So. Pretty much everything I wrote in the June Report and then the August Report is being validated. Good for me, I guess. [For Red Dot Subscribers, the only reason I didn’t include the above in the report is that it happened after I published the August Red Dot.]
The iBuyer movement has never been about flipping houses. Companies like Opendoor and Zillow are not WeBuyUglyHouses cooking with gas. They are trying to solve for consumer pain, which is to quote Spencer, “broadly appealing.”
The great thing about Spencer Rascoff is that he’s transparent. He answers questions straight up. There’s no dissembling going on, no vagueness, not a whole lot of “what does he mean by that?” going on. Think about it. 10,000 home sellers representing $2.5 billion of real estate in the first couple of months of operations? In like two markets (Phoenix and Las Vegas)? Yeah, that’s some small tiny little niche there.
In the paragraph before the quote, Spencer tells us that Zillow’s current “buy box” represents 2.75 million transactions in top 200 markets. Top 200. Top. Two. Hundred. That means way more than the NFL cities. Far more than Redfin’s markets. Way beyond the Top 20 markets Compass targets. Top 200 MSA’s includes places like Sioux Falls, SD and Longview, TX.
“Yeah, Rob, but what about inventory risk?!!? Zillow gon’ go bankrupt when the market turns!”
Stop. Seriously, just stop. Think about what you’re saying. Remember when Zillow and Redfin were founded.
What This Means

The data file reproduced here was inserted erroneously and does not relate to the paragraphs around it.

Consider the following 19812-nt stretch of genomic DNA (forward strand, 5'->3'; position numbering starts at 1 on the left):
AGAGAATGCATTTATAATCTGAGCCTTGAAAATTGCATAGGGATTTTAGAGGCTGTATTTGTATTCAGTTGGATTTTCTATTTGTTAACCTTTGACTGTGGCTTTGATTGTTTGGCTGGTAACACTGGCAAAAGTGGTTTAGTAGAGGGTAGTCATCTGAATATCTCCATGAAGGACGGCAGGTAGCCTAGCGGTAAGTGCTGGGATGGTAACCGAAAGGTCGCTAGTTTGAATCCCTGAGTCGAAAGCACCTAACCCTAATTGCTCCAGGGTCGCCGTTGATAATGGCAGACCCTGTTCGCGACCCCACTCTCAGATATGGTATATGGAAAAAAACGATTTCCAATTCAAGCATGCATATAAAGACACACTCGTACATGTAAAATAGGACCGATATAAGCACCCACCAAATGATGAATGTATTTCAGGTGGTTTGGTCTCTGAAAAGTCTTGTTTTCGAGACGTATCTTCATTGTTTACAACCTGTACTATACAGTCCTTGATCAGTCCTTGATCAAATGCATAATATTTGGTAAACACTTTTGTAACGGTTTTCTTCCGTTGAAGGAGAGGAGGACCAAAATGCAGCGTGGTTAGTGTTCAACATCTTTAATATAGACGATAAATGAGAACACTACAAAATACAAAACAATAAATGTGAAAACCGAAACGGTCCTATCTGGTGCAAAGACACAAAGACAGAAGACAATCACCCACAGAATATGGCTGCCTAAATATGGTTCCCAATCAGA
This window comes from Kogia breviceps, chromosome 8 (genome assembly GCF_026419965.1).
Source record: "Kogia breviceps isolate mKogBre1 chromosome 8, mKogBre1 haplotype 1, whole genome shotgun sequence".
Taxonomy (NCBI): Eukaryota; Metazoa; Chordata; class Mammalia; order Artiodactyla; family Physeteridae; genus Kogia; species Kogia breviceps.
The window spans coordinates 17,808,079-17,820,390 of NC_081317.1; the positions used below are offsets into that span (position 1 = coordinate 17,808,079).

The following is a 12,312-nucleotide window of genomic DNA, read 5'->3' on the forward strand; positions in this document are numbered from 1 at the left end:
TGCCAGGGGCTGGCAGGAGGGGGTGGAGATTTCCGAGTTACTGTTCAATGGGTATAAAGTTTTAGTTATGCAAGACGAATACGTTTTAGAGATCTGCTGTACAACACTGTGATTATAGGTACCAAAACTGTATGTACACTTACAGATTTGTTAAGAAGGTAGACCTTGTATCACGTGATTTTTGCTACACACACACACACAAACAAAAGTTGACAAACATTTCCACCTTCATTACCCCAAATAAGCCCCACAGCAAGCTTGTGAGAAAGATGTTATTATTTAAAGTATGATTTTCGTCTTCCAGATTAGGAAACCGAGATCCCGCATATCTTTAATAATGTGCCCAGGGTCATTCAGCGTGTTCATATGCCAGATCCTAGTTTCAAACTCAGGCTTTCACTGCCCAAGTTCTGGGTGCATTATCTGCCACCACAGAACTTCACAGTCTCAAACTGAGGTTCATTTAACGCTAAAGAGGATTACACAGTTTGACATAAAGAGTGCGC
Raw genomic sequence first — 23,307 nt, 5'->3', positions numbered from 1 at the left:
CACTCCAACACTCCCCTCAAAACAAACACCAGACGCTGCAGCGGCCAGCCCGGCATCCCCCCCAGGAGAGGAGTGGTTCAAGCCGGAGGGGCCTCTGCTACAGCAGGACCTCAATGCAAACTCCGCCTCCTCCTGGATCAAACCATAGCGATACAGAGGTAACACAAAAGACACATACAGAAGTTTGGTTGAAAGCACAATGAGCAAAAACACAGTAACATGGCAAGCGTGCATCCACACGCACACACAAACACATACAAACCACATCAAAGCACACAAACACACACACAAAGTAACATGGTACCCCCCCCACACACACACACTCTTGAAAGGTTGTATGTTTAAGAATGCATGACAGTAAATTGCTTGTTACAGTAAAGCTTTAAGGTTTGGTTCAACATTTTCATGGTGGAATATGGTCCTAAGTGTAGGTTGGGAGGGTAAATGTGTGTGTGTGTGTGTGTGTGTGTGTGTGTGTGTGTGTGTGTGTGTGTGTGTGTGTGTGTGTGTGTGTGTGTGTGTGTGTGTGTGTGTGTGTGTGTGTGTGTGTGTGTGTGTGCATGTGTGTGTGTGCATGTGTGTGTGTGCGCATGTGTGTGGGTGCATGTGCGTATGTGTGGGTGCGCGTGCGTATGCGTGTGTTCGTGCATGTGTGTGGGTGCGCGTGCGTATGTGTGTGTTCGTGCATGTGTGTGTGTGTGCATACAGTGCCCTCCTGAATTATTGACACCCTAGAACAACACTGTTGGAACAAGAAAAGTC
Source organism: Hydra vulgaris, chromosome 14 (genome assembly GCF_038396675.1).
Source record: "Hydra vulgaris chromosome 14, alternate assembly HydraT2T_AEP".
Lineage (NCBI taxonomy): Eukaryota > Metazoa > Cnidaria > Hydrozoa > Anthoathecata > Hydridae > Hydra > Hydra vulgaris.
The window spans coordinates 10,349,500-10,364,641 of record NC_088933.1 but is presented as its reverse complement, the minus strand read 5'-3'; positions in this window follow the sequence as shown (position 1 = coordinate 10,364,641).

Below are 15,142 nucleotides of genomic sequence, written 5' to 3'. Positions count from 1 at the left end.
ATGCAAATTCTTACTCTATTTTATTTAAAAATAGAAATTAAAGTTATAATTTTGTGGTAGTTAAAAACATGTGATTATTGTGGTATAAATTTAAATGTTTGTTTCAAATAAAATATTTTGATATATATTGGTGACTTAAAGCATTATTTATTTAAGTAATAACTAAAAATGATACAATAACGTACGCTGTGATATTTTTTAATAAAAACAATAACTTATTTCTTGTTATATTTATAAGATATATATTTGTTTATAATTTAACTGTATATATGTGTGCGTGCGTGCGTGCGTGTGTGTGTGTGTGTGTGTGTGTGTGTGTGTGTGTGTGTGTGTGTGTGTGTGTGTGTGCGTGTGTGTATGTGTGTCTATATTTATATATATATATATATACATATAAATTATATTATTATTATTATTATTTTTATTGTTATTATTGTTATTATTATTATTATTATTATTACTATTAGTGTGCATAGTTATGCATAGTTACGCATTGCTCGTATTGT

I’m actually trying to think through what this means for the industry. I might have to devote an entire Red Dot on it. But for now, some of the contenders for brainwaves in my head are these. I apologize in advance that these are not entirely thought through, but we’re thinking things through together.
1. Local Investors Need Not Apply
First, I’ve been seeing some local brokerages and even agent teams offering “iBuyer” products, like OfferDepot which I wrote about. My initial inclination is to think that these guys can’t really play in this game. Because local investors are house flippers. They need to make a return on their money, which means buying low. That falls right into what Spencer talks about as “distressed homes and distressed sellers.”
iBuyers are not targeting distressed homes and distressed sellers who are desperate enough to sell at a 20 or 30% discount. They’re targeting (at least Zillow is) prime homes and happy sellers who just want certainty and speed. It’s not the same game, and local investors need not apply to play in that game unless they have big fat swoll pockets.
Personally, I don’t see it.
2. Capital vs. Labor
Analyzed on the basis of labor vs. capital, the real estate brokerage industry is almost entirely labor-driven with very little capital investment. I had an email exchange with Nicolai Kolding, COO of Better Homes & Gardens, who has spent ten years doing real estate M&A and has been involved with north of 350 transactions, about the impact of capital assets on brokerage valuations. His answer was basically that there is no value: “Very often there’s only 3 categories of assets valued – fixed assets, pendings & listings, and goodwill. Often the depreciated value of the assets is next to nothing.” Could it be that brokers invest millions every year into capital assets, but get them valued at next to nothing? Or could it be that brokers simply do NOT invest in capital assets (including things like their website) which results in zero value for assets? I say it is the latter.